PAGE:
PKCζ-Mitogen-activated protein kinase signaling mediates crotalphine-Induced antinociception

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A sinalização da proteína quinase ativada por PKCζ-mitógeno medeia a antinocicepção induzida por crotalfina

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Crotalphine (CRP) is a structural analogue to a peptide that was first identified in the crude venom from the South American rattlesnake Crotalus durissus terrificus. This peptide induces a potent and long-lasting antinociceptive effect that is mediated by the activation of peripheral opioid receptors. The opioid receptor activation regulates a variety of intracellular signaling, including the mitogen-activated protein kinase (MAPK) pathway. Using primary cultures of sensory neurons, it was demonstrated that crotalphine increases the level of activated ERK1/2 and JNK-MAPKs and this increase is dependent on the activation of protein kinase Cζ (PKCζ). However, whether PKCζ-MAPK signaling is critical for crotalphine-induced antinociception is unknown. Here, we biochemically demonstrated that the systemic crotalphine activates ERK1/2 and JNK and decreases the phosphorylation of p38 in the lumbar spinal cord. The in vivo pharmacological inhibition of spinal ERK1/2 and JNK, but not of p38, blocks the antinociceptive effect of crotalphine. Of interest, the administration of a PKCζ pseudosubstrate (PKCζ inhibitor) prevents crotalphine-induced ERK activation in the spinal cord, followed by the abolishment of crotalphine-induced analgesia. Together, our results demonstrate that the PKCζ-ERK signaling pathway is involved in crotalphine-induced analgesia. Our study opens a perspective for the PKCζ-MAPK axis as a target for pain control.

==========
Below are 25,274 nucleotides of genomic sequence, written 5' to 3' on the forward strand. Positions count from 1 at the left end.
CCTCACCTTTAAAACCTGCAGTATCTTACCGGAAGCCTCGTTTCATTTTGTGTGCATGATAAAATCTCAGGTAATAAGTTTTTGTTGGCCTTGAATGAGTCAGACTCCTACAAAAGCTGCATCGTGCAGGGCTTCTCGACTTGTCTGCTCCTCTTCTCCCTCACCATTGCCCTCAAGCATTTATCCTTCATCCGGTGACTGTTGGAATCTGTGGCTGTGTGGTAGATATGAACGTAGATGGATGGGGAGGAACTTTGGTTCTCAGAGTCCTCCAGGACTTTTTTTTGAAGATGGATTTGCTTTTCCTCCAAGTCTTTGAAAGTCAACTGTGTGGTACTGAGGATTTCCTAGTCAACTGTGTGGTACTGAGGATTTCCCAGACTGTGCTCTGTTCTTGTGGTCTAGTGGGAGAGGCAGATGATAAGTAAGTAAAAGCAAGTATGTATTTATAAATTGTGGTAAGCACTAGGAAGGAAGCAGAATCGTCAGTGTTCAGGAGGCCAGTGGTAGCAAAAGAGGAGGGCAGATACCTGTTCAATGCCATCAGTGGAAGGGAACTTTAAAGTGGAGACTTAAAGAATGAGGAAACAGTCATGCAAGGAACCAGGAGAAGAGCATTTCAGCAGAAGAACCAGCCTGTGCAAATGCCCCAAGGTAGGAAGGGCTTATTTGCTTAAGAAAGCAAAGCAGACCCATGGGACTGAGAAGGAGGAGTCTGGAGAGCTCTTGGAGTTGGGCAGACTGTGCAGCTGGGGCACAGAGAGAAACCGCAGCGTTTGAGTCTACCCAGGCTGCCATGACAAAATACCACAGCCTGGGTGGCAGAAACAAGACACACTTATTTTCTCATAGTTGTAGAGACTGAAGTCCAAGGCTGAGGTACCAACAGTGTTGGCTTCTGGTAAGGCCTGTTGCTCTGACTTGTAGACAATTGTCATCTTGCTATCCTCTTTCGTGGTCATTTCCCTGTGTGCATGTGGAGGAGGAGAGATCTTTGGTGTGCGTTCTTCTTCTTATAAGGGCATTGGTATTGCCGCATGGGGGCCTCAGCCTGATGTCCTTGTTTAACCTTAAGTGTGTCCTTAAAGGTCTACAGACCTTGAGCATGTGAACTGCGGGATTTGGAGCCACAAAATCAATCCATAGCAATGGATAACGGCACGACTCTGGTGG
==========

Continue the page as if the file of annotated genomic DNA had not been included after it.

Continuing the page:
Freitas BG, Hösch NG, Pereira LM, Barbosa TC, Picolo G, Cury Y, et al. PKCζ-Mitogen-activated protein kinase signaling mediates crotalphine-Induced antinociception. Toxins. 2021 Dec; 13(12):912. doi:10.3390/toxins13120912.
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